Wednesday 8 February 2023

In the Footsteps of St. Brigid

We bring the series of posts in honour of Saint Brigid to a close with an interesting travelogue from an Australian Franciscan priest, who recorded his impressions of a visit to Kildare in a 1908 newspaper article. Father Fitzgerald is writing in the heyday of the Irish national revival and we will see a number of the features and tensions of this era expressed in the article. First, we see the romanticism in his lovely portrait of Saint Brigid as the mother of holy virgins. I noted that in his description of her home he attributes the presence of men in the double monastery at Kildare to a need, not to have priests on hand, but to have fighting men able to repel attackers. In his account of the wayside homes of the west, we see the idealization of the Irish peasant, who Father Fitzgerald sees as 'the real Irish people'. We also see how the Irish language is viewed as preserving the cultus of the Irish saints and as a protection against outside, foreign influences. There is a particular fear, one which I have seen expressed in other sources of this era, that people are giving secular 'lately-invented' names to their children. At my main site I have gathered a number of these sources together on a page dedicated to Irish saints' names for children here. When he finally arrives at Kildare, Father Fitzgerald leaves us in no doubt that his was a pre-ecumenical era. He is clearly upset by the fact that this historic site is no longer in Catholic hands, but is at pains to assure his home readership that the Australian Protestant is not like the usurping Irish invader and despoiler. He ends with a romantic, if unrealistic, vision of the day when the Catholic bishops will reconsecrate the cathedral at Kildare and once again lead the praise of Saint Brigid in the language of their forefathers:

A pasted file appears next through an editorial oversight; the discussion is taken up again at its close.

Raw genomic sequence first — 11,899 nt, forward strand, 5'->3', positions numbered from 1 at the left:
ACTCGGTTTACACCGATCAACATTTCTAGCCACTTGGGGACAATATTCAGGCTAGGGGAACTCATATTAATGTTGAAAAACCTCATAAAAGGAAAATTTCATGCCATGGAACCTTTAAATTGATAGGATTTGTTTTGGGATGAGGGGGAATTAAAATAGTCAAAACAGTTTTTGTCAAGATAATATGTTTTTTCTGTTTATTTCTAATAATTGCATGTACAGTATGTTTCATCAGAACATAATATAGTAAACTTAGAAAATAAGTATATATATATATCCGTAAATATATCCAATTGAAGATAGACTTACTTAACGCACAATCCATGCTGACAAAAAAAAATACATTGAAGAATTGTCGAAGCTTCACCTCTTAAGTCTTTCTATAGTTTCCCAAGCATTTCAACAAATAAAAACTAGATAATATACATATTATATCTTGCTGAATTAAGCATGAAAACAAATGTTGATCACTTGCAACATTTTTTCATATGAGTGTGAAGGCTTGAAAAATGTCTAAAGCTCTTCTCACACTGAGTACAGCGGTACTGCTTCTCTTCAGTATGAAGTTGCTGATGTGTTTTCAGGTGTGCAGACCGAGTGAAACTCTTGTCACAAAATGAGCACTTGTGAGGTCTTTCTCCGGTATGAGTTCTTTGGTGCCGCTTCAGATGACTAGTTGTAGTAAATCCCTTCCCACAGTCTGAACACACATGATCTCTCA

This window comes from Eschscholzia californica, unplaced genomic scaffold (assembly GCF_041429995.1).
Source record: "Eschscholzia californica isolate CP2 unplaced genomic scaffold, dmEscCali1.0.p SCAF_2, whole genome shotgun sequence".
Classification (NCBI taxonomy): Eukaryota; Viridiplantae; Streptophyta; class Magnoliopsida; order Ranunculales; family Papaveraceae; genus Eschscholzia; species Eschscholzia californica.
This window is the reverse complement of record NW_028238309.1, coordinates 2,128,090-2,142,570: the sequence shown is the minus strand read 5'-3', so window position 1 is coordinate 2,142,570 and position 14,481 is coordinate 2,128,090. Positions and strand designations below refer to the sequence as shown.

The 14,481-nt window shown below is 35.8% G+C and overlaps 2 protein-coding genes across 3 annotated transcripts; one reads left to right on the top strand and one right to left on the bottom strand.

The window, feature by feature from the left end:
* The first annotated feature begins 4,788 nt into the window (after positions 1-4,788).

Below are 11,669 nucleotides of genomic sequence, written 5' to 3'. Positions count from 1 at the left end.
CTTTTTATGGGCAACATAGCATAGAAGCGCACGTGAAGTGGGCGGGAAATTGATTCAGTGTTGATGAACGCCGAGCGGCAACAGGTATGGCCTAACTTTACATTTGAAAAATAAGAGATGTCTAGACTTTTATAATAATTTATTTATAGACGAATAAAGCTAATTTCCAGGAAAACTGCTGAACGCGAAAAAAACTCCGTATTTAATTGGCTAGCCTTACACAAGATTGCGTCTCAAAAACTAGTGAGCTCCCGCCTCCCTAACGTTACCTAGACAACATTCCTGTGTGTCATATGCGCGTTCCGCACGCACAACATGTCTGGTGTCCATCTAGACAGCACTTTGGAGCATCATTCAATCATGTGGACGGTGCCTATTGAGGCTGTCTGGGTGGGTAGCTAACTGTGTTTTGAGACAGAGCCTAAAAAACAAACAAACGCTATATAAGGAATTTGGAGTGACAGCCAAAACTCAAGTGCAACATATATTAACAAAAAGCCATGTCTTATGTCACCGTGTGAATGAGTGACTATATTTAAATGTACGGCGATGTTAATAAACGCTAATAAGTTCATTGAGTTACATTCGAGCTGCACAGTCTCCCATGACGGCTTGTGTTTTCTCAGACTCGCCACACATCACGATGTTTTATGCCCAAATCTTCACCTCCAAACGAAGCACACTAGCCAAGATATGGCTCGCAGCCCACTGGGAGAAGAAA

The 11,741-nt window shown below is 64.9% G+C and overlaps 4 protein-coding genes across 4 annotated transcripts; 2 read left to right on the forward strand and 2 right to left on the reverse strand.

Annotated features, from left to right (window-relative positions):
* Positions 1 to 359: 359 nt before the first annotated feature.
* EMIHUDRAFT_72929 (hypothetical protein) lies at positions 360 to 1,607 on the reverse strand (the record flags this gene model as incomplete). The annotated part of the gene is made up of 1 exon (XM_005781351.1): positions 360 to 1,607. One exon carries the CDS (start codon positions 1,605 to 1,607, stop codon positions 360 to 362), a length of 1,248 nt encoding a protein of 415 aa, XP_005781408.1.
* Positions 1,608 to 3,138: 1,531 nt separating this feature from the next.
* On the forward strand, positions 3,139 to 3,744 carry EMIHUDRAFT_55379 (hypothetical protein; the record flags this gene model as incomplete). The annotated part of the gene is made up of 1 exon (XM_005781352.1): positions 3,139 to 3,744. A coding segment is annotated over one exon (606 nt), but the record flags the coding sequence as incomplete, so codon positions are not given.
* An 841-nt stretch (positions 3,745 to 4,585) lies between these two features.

In the Footsteps of St. Brigid

By Father Fitzgerald, O.F.M.

The traveller looking eastward from the carriage window on a Dublin-bound train from the South of Ireland cannot fail to see a magnificent round-tower which will attract his attention by its beauty and its  height. It is 136ft. high. Near by is a sacred edifice. Should the traveller be acquainted even slightly with Irish history, his eyes will linger lovingly on the spot when he calls to mind that those piles of ancient buildings mark the place where abode St. Brigid, the greatest saint of Ireland after St. Patrick, who has been accorded the glorious title, of 'the Mary of the Gael.'

The Mother of Holy Virgins.